2642 This property was rented from Thomas Dipnall for 12 Rigsdaler a month from August 1, 1765 until an undetermined date in 1767, and again from early January 1768 until her death. The entry number does not reflect the lot number, but the order in which the pr operty was enumerated. Lot numbers were not assigned until well after Rachel’s death, and the number and size of lots within a block varied in a twenty year period-compare town plans by Zllner (1760) and Oxholm ( 1779b). Short of a very tim e-consuming analysisby tracing the ownership of lots in descending order, we are dependent on Ramsing (1939:238) for the current lot number. Dipnall’s property was described as being “…on the north side of the street, close to the English [i.e., Anglican] chur ch and school house” (Ramsing 1939:244), which coincides with the deed to St. John’s Church by M. de Francis [the name would infer a Free Colored person] on May 4, 1847 (Deeds, VI:158). With the exception of “Samuel Hartford’s widow” in the 1766 Matrikler Rachel and her two sons were the only whites in residence at this locati on. In the 1766 Matrikler, the principal physical feature of this property was a Huus which meant either a building or a residence. Tropical storms on July 14, September 19-20, or October 7, 1766, may have resulted in sufficient da mage to warrant a temporary relocation to No. 23 Company Street in 1767. At the time of Rachel’s d eath, this property containe d a “lumber room” and two “warehouses in the yard” (Ramsing 1939: 245). Those struct ures may well have been impacted by any of the 17 hurricanes and 9 tropical storms that affected St. Croix between 1772-1928 (Cissel 1996), or ultimately removed due to an advanced stage of deterioration if they were of entirely wooden construction. Compare the footprint of structures for this location in Oxhol m (1779b) with Svensson (1980:61, 63, 65, 67, 69). This lot does not appear in the list of properties affected by the Sunday Market fire of February 5, 1866, which burnt the Anglican church, its sc hoolhouse, and 38 other houses (Avis 1866:February 6, 9; April 3, 13; Svensson 1980:57), but this author is not entirely convinced. The lot is completely devoid of any structures today. 43 This property was rented from Captain William Eg an (also spelled “Eggan”) from early 1767 until early January, 1768 (Ramsing 1939:244-245). The 1767 Matrikler does not indicate the presence of any whites other than Rachel and her two boys living on this property as well. See Fn. 42 for a discussion on lot number, size, and lack of survival of historic structures An “outbuilding” on this lot was included in the list of properties burned or otherwise destroyed by the 1866 Sunday Market fire (see Fn. 42). Title to No. 23 Company Street was last transferred from Joseph E. Bough to the Missionary Society of the Most Holy Redeemer (Roman Catholic Church) (Deeds, VI:143). 44 Smith (1840:44-45); West (1793:77-78). West enumerat ed the following items for sale at the Sunday Market: “…hens, guinea fowl, ducks, pigeons, chickens eggs, pigs, goats, yams, batatas, pumpkin, cassava bread, beans of various sorts, cucmber, melons, oranges, mamee, papayas, bell apples, cashew, limes, guava, sugar apples, soursop, guavaberry, okra, bananas, bacu ba, tannia, turnips, carrots parseley, cabbage and all the above sort of fru it and vegetables.” 45 Ramsing (1939:265), Larson (1952:147), and Randall ( 2003:25). de Booy (1918:218-219) noted that “…the house where [Alexander Hamilton] resided [ sic .] is still pointed out to visitors.” Bough (1932:1) observed that Cruger became owner of this property in 1781, whic h may explain the origin of this persistent myth. This building was destroyed by fire in 1967; as a result of reconstruction, only the faade facing King Street remains from the 18th century. The fire consumed a collectio n of Hamilton memorabilia belonging to the property’s owner (Lewisohn 1970:150-151). 46 Ramsing (1939:265) and Larson (1952:147). Ramsing ( loc cit .) stated, “At the new Matricul for Christiansted in 1777, it appears that Cruger was the sole owner of the two lo ts Nos. 7, 8, in King Street at which he started the firm with Davi d Beckman, but had enlarged the business by the purchase of Nos. 23 and 26 in King Cross Street.” 47 Cruger’s establishment was laid out like a capital “L,” with the storefront facing King Street and the warehouses extending along King Cross Street (Oxholm 1779b). 48 Lewisohn (1970:147). 49 Ramsing (1939:243). 50 Lewisohn (1970:150) probably copied from Bobb (1955:8) without acknowledgement. No records for St. John’s Church address Rachel’s “readmission” or the boys ’ schooling. Only scattere d references to a “Poor school” are found in the parish’s Vestry Minutes (1797:May 22; 1799:Ma rch 24, September 27; 1801:April 14), 24 years and more after Hamilton’s departure. This “Poor school” should no t be confused with the parish’s Sunday School building erected in 1848, nor the We st Indian Institute established in 1788 as the first government-sponsored high school (West 1789:49). Only the reference to the 34 books in Rachel’s estate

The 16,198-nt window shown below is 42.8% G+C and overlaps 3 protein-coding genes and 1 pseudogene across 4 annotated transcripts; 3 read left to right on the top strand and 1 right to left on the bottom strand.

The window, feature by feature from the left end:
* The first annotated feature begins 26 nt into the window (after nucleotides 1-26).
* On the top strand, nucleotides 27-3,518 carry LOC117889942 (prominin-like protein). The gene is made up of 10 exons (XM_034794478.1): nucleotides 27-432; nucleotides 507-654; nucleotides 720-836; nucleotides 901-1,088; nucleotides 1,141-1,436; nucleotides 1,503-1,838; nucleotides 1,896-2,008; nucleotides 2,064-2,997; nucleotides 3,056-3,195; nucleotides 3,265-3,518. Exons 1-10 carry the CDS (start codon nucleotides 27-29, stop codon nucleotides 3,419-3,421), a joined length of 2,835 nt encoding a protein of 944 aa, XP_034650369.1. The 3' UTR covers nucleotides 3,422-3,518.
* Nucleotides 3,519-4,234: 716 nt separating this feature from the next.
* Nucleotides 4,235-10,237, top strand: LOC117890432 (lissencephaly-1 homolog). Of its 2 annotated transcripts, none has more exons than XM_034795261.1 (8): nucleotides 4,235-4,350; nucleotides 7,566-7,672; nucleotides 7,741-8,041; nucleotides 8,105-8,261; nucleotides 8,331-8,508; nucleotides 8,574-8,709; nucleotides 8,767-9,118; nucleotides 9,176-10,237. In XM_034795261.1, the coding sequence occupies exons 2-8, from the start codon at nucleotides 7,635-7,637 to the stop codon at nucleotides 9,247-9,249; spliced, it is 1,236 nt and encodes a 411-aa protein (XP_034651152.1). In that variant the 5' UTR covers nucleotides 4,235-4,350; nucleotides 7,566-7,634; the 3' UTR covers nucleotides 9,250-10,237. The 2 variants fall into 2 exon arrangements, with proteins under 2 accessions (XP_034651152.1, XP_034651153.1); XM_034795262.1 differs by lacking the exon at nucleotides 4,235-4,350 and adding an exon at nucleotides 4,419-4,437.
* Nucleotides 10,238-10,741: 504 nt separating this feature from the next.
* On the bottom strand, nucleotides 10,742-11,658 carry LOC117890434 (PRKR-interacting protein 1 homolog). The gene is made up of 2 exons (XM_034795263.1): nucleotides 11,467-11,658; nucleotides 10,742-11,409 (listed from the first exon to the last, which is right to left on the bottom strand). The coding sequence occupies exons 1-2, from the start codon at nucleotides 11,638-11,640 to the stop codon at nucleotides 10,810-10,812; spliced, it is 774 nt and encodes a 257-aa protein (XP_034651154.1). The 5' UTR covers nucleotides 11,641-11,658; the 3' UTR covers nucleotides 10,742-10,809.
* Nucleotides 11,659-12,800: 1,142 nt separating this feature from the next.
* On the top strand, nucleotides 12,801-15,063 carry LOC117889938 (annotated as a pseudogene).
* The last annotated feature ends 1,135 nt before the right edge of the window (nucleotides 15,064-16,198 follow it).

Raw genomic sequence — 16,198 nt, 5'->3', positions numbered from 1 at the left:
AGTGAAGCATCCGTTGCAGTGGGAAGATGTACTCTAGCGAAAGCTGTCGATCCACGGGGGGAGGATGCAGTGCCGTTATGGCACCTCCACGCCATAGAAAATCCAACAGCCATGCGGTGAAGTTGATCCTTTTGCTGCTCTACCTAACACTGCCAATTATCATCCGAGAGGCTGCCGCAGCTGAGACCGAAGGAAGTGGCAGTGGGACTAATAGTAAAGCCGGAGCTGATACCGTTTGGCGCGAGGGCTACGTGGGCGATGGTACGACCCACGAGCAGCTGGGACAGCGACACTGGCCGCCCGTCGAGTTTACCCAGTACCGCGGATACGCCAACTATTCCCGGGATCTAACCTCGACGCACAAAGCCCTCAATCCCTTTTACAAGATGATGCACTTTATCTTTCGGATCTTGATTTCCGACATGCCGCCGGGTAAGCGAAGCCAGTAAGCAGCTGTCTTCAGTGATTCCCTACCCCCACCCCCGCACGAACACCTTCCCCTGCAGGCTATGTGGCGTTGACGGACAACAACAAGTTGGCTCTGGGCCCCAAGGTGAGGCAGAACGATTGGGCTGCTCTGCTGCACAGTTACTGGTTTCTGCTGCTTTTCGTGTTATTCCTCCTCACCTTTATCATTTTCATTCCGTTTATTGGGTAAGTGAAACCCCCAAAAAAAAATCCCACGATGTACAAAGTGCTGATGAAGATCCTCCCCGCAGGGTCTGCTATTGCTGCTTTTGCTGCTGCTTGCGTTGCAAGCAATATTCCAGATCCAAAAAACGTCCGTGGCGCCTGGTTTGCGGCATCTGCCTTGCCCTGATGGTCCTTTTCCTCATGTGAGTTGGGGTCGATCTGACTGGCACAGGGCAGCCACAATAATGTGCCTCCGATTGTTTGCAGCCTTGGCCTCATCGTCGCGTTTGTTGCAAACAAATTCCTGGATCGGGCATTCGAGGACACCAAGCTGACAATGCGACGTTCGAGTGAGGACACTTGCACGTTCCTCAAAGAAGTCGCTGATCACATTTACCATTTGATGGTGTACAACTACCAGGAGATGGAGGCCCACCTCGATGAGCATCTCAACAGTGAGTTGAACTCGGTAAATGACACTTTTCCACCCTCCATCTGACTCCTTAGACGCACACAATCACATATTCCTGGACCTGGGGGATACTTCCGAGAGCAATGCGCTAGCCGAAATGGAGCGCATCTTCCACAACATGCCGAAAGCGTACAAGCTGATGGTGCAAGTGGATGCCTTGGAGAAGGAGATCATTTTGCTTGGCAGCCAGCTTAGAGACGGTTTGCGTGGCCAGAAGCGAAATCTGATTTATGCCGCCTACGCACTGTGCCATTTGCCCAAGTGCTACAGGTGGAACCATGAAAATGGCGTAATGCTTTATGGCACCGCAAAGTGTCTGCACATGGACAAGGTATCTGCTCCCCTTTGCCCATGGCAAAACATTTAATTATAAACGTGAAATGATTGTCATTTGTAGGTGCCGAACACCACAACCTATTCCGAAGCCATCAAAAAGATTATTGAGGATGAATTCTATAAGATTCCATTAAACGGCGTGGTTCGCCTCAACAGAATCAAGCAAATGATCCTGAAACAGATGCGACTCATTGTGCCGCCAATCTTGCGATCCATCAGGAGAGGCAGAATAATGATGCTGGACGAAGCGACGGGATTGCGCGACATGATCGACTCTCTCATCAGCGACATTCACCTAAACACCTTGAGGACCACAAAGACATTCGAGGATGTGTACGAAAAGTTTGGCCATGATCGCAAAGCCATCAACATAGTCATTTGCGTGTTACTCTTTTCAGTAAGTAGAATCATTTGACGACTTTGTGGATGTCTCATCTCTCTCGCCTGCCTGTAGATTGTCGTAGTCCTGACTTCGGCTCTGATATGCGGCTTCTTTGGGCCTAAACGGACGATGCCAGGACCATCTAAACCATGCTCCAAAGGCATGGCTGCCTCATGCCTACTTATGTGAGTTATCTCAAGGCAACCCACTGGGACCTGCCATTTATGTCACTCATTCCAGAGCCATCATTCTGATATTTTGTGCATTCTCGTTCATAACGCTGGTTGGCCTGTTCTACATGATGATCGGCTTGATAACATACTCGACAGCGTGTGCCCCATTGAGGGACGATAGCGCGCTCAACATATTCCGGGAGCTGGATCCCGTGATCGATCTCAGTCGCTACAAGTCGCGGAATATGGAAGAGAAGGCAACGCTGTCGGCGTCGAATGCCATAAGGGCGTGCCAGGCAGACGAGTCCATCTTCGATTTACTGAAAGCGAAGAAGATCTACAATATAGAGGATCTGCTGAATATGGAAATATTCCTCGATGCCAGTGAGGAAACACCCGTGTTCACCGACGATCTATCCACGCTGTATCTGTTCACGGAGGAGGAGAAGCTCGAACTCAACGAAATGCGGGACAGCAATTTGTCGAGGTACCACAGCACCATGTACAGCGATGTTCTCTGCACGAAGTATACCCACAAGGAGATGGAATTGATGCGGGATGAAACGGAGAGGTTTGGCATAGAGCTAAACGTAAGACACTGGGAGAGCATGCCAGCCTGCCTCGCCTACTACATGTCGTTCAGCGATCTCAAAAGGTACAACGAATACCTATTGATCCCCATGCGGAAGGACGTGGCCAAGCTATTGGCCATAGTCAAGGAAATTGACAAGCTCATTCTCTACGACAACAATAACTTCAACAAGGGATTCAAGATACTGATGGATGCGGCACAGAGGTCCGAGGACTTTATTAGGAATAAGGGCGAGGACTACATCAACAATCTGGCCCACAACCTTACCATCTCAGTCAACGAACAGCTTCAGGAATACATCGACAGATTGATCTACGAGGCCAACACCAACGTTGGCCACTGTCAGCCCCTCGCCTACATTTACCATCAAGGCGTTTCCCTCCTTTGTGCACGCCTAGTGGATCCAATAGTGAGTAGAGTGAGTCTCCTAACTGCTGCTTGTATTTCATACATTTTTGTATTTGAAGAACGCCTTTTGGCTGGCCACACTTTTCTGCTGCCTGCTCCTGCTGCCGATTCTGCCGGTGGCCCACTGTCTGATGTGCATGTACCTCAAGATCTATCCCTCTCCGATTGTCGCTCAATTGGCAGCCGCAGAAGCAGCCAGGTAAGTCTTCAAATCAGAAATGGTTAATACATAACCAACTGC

27provides circumstantial evidence for Alexander Hamilton’s education on St. Croix (see Fn. 87). It is likely that the Hamilton boys would have picked up a few words and phrases in Dutch Creole, the linguistic form unique to the Danish West Indies that facilitated communication between Europeans and the more than 60 distinct West African tribes an d linguistic groups identified by Oldendorp (1777 1:424-436) between 17671769, of which fifteen were statistically significant. However, the demographics of the white population had shifted in favor of a numerical majority of British (Engl ish, Irish, and Scots), so that English (or the local dialect thereof, later called Cruc ian) became the common language. Ha ns Tjellesen, Danish Lutheran missionary at Christiansted (1788-1795), complained that the growing numbers of “English” were “crowding out” Dutch Creole “since they would under no circum stances hear any other language than their own” (Larsen 1950:157). 51 Since 1729, many hurricanes and tropical storms have a ffected Nevis. The French occupied the island in 1783, during the Revolutionary War; prior to departing, they burned many civil and ecclesiastical records. 52 Flexner (1978:23); Brookhiser (1999:15); Randall (2003:17) During his student days in New Jersey and New York City, Hamilton was descri bed by a close friend as “attentiv e to public worship,” (Brookhiser 1999:112-117). However, he attended church very infrequ ently during and after the Revolutionary War. As an adult, Hamilton philosophically c onsidered Christianity to be indispensable for social morality and political stability. Like countless others before and si nce, Hamilton rediscovered his spiritual dimension at a time of profound personal crisis—the death of his el dest son, Phillip, in 1801. Hamilton thereafter made it a practice to read Matins (Morning Prayer) and Vespers (Evening Prayer) according to the rites of the Episcopal Church at hom e daily with his family (Randall 2003:4). Th e following anecdote, if correctly cited, only serves to complicate the question of Alexander Hamilton’s denominational affiliation in the West Indies. Mortally wounded in the famous duel with Aaron Burr in 1804, Hamilton requested the presence of the Right Reverend Benjamin Moore, Episcopal Bishop of New York, for Holy Communion and the last rites of that Church. Randall (2003:3-5) states that Bishop Moore initially “…re fused Hamilton Holy Communion after he learned that Hamilton…had never been baptized an Episcopalian …..” [emphasis added]. Chernow (2004:707), however, attributes Moore’s reluctance to his aversion to dueling and the fact that Hamilton was not a regular churchgoer. In the event that the duel went badly for him, Hamilton had written a touching farewell letter to his wife couched in religious terms: “I shall cherish,” he said “the sweet hope of meeting you in a better world” (Freeman 2001:1019). Alexander Hamilton finally did receive Communion and the last rites of the Church, and, according to Bishop Moore, died peacefully. 53 When Denmark purchased St. Croix from France in 1733, the French insisted on certain stipulations. One was that only Danes could settle on th e island. This was intended to exclude traditional rivals like the English and the Dutch. The Danes, however, were una ble to encourage sufficient numbers of their fellow countrymen to migrate to St. Croix and establish plan tations. The governing Danish West India & Guinea Company turned a blind eye to increasing numbers of Dutch and English settlers from nearby islands. During Company rule, denominations were limited to the Lutheran (t he Danish state church), Dutch Reformed, and—eventually—Moravian. After St. T homas, St. John, and St. Cr oix became Danish Crown colonies in 1754, many administrativ e, economic, and social changes occu rred. Toleration was extended to include Anglicans, Presbyterians, and Roman Catholics. Allowing the non-Danish white majority to worship according to their own national customs was a small concession by the Danish Crown in exchange for relative contentment. The small Sephardic Jewish presen ce was not included, but they traditionally observed the Sabbath in their homes (Cissel 2002:1, 3). 54 The white population consisted of Dane s, Dutch, Germans, English, Irish Scots, and French Huguenots in varying ratios (Oldendorp 1777 1:232-233). The black popula tion was made up of West African tribal and linguistic groups ranging from the Senegambia region to Angola, not including the present-day Ivory Coast (Oldendorp (1777 1:270-298). 55 Oldendorp (1777 1:48, 267) and West (1793:50). The location and “footprint” (building outline) of these churches are shown in Oxholm (1779b). 56 “…to send food, wine and refreshment to the ailing, to provide for the education and future well-being of godchildren, to give poor widows a certain amount of assistance, to assist im poverished families by subscription, or [by] collections to take care of the departure travel expenses of the needy…” (West 1793:4546, 50). 57 Likely excluded from considerati on were Roman Catholics for doctrina l differences, and Lutherans, Dutch Reformed, and Moravians, whose serv ices were conducted in Danish, Dutc h, Low German, or Dutch Creole. Although there is no indication that Alexander Hamilton learned any other foreign language than French,